The universe is on the side of justice. One knows that in the struggle for justice he has cosmic companionship. (There is) some creative force that works for togetherness, ..that works to bring the disconnected aspects of reality into a harmonious whole. There is a creative power in the universe that works to bring low gigantic mountains of evil and pull down prodigious hilltops of injustice.

All life is interrelated. We are all caught in an inescapable network of mutuality, tied into a single garment of destiny. Whatever affects one directly, affects all indirectly. We are made to live together because of the interrelated structure of reality.

This call for a world-wide fellowship that lifts neighborly concern beyond one's tribe, race, class and nation is in reality a call for an all-embracing and unconditional love for all men. When I speak of love, I am not speaking of some sentimental and weak response. I am speaking of that force which all of the great religions have seen as the supreme unifying principle of life.

Agape is love seeking to preserve and create community. It is insistence on community even when one seeks to break it. The cross is the expression of the length to which God will go in order to restore broken community. The resurrection is a symbol of God's triumph over all forces that seek to block community. The Holy Spirit is the continuing community creating reality that moves through history.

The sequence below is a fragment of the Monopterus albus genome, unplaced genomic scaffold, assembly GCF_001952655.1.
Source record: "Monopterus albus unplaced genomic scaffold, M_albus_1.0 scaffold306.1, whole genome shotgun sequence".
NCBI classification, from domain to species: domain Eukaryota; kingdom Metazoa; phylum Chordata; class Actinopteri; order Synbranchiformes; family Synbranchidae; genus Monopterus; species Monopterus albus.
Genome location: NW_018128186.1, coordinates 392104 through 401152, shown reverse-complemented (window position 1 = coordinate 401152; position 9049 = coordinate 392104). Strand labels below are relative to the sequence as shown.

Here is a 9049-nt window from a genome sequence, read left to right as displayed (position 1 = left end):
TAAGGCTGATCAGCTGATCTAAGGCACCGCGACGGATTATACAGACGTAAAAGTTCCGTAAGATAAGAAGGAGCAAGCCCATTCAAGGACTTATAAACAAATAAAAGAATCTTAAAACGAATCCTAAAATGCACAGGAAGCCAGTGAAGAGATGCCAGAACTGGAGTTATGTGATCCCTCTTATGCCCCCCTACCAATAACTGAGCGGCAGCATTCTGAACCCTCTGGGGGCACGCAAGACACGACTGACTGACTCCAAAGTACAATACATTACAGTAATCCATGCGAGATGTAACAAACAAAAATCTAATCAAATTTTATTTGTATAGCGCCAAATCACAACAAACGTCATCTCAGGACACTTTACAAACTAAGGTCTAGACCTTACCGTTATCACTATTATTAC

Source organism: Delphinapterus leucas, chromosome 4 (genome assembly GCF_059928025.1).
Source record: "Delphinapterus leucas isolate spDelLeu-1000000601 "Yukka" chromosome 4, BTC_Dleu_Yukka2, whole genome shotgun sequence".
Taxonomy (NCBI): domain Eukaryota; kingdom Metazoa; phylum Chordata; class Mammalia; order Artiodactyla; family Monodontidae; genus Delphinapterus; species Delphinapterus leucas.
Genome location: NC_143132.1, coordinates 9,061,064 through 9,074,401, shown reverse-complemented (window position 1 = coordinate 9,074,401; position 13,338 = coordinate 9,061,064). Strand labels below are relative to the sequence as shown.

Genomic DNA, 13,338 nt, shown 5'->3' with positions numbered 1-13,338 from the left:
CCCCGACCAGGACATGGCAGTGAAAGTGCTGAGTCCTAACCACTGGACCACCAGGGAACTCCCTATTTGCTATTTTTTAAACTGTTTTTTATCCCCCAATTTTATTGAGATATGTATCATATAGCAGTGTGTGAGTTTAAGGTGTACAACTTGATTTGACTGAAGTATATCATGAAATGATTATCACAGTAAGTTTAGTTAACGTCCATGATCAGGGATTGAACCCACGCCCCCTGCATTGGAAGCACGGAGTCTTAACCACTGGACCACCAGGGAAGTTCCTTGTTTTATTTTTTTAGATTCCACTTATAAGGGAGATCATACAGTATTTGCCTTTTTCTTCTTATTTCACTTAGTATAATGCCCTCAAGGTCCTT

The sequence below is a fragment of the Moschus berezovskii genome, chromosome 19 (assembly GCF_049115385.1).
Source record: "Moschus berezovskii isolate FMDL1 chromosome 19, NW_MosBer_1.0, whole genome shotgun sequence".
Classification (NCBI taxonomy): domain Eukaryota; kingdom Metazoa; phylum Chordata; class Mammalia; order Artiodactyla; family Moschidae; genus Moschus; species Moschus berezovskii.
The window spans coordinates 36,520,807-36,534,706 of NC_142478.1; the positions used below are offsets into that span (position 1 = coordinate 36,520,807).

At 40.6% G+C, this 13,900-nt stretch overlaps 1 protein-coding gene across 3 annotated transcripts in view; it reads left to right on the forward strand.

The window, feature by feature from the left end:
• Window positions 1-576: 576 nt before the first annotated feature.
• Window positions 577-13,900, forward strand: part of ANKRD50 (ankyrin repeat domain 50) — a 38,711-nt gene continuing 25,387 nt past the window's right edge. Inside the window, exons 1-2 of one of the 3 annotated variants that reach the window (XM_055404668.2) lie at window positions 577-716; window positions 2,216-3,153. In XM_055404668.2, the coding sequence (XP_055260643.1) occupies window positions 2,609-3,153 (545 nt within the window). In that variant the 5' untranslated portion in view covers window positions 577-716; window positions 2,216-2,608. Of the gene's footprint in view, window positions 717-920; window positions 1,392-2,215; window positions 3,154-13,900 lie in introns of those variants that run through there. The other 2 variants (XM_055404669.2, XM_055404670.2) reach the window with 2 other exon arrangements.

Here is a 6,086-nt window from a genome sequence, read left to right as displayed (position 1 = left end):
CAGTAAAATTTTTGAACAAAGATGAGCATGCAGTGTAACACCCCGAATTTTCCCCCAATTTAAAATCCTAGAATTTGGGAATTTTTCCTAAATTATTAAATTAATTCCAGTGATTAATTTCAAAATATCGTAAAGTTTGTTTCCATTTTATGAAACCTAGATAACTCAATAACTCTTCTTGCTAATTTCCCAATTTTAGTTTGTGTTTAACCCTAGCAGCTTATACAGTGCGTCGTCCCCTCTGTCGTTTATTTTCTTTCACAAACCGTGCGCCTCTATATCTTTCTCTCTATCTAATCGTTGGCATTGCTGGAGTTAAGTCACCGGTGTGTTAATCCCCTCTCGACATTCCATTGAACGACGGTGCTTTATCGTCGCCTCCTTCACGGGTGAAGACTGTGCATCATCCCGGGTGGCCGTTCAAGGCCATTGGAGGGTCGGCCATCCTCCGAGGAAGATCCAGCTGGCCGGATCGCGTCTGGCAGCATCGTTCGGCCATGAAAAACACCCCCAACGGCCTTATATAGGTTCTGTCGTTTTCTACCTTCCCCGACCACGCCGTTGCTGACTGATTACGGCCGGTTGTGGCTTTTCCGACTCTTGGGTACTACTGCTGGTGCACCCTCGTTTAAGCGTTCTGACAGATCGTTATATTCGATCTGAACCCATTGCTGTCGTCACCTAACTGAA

Therefore, If I respond to hate with a reciprocal hate I do nothing but intensify the cleavage in broken community. I can only only close the gap in broken community with love. If I meet hate with hate, I become depersonalized, because creation is so designed that my personality can only be fulfilled in the context of community.

In the final analysis, agape means a recognition of the fact that all life is interrelated...all humanity is involved in a single process...

Thursday, January 04, 2007

Changing the Debate

Here's an encouraging piece on the role the Religious Coalition for the Freedom to Marry has played in the gay marriage debate in MA.

The coalition includes more than 700 clergy, rabbis, churches, and groups from 23 different faith traditions. They've recently won an award for their work.
Rabbi Devon Lerner, the coalition's director, said RCFM's higher public profile "has shown to the GLBT community that many religious communities support full marriage equality, even within their own denominations, a fact not known to many."

RCFM's public advocacy "has shown citizens and legislators alike that more and more people of faith support marriage equality." "Legislators told us that they were visited by more clergy and people of faith than ever before"
This is what ends up shifting the debate on religion and the public square in a way that represents the diversity of religious life in this country. As a side note, I'm off to Florida for a bit of vacation so my blog posts will resume in a week.

Wednesday, January 03, 2007

Good Sites

There's been a recent spat of articles on the "new atheism" and what that challenge represents in terms of religious faith. These include Karen Armstrong, John Spong, and Miroslav Volf . They all focus on the way that small conceptions of God need to be broken down.

"The choice between the theism of the church and the atheism of those who reject the God of the church is to me a sterile and lifeless choice. Such a meeting between believers and atheists might lead us to examine what Paul Tillich called “the God beyond the gods of men and women.”- John Spong

Some other sites: The progressive Christian radio show I help put together with some friends now has a website. We'll be posting podcasts of the show in the future so check it out. Also adding a Disciples of Christ pastor's site that includes some good pieces on society and the church.